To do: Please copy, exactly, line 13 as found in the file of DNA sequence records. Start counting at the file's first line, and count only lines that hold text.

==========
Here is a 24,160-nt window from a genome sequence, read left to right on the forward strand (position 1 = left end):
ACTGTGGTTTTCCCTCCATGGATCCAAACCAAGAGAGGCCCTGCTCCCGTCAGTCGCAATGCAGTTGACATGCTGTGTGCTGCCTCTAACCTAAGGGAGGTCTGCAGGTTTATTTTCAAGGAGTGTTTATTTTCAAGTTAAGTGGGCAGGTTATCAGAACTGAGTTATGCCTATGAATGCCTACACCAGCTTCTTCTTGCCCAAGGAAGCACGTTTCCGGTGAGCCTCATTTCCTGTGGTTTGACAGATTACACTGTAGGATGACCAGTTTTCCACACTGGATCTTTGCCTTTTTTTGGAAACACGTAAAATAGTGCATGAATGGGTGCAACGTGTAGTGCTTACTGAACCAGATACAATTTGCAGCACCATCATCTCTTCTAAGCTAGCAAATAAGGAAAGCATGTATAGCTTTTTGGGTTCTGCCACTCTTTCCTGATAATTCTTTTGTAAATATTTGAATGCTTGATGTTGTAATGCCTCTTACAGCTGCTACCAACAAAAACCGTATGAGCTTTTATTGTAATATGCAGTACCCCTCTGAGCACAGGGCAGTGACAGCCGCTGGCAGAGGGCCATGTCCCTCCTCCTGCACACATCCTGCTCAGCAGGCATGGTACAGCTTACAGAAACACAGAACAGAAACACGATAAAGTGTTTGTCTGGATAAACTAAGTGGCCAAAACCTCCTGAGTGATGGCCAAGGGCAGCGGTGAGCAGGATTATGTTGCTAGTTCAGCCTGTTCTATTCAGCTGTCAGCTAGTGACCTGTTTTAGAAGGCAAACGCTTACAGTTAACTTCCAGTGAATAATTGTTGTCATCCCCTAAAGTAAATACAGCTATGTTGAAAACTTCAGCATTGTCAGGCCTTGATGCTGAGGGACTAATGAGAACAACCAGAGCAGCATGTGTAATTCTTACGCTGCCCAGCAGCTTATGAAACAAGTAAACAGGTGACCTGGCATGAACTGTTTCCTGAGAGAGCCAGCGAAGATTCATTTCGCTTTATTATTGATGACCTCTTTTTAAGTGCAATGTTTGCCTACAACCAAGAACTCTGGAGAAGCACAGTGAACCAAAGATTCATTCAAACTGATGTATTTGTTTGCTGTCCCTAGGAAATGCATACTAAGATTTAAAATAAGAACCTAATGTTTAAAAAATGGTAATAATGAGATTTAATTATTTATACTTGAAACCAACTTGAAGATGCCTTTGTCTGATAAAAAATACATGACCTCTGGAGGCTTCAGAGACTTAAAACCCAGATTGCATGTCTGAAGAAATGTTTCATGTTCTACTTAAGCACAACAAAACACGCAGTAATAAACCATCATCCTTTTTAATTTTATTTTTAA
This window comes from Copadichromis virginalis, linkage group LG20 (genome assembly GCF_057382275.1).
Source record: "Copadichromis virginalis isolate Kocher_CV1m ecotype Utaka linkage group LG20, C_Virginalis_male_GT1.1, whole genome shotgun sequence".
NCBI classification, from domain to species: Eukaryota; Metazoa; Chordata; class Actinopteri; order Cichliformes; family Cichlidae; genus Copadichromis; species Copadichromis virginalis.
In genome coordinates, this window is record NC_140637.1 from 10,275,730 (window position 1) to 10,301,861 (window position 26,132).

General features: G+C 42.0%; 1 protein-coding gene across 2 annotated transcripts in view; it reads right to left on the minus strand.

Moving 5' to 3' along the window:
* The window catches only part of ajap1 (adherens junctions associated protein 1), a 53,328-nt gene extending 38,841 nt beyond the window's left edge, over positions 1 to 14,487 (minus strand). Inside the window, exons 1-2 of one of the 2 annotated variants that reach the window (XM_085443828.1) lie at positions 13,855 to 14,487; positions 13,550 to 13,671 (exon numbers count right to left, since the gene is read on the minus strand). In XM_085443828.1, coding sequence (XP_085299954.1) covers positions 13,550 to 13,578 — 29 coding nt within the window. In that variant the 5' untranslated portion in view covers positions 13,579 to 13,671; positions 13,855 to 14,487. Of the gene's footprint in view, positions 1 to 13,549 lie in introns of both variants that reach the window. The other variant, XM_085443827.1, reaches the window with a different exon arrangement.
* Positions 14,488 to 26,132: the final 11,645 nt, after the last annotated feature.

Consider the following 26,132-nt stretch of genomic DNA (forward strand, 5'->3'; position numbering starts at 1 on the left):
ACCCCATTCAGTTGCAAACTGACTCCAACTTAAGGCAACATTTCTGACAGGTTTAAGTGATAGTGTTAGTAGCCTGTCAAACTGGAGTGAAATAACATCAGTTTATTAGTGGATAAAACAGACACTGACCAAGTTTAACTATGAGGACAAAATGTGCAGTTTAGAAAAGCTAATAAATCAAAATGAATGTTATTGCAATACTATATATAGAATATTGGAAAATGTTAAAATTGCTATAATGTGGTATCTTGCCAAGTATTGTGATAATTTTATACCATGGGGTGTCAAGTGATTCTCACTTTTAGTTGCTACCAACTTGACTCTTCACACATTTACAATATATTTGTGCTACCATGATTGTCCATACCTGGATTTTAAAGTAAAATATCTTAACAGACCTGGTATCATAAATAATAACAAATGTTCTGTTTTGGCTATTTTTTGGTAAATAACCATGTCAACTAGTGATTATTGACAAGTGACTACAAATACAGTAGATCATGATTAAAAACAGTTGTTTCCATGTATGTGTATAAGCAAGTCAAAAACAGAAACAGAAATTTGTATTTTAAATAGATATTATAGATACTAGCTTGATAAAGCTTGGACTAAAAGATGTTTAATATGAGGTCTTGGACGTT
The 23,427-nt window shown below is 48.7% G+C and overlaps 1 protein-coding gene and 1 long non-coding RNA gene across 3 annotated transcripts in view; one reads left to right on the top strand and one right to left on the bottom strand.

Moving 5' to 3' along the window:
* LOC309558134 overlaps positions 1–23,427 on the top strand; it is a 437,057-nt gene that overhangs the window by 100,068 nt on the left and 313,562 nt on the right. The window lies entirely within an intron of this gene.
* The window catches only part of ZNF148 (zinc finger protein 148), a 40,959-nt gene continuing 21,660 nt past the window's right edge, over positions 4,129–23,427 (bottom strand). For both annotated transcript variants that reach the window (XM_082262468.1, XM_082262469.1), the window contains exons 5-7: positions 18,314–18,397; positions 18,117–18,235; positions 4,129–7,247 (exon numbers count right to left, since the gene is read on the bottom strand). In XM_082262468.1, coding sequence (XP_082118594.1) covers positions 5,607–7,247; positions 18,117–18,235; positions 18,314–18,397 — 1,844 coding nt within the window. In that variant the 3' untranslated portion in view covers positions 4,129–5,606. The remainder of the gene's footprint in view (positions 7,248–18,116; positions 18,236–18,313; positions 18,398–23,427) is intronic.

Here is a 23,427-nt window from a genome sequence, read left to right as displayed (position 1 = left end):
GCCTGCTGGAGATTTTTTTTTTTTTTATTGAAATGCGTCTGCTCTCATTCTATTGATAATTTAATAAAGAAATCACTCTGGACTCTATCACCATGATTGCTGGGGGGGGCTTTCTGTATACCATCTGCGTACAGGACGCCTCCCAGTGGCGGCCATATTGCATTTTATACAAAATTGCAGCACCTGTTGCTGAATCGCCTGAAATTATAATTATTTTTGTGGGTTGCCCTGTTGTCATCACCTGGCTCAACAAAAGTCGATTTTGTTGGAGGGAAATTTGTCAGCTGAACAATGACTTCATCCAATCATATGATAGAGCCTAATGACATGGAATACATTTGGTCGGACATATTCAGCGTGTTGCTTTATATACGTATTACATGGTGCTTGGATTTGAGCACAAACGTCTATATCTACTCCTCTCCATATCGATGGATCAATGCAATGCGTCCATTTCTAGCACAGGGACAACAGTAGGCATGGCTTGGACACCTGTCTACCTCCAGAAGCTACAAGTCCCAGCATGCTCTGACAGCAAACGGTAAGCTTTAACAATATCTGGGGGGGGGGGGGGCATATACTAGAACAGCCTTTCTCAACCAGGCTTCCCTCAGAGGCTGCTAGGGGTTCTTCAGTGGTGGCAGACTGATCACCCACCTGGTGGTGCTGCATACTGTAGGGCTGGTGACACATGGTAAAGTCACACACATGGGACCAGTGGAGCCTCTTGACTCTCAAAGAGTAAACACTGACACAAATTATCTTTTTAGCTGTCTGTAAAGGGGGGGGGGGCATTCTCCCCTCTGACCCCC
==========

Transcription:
The 23,427-nt window shown below is 48.7% G+C and overlaps 1 protein-coding gene and 1 long non-coding RNA gene across 3 annotated transcripts in view; one reads left to right on the top strand and one right to left on the bottom strand.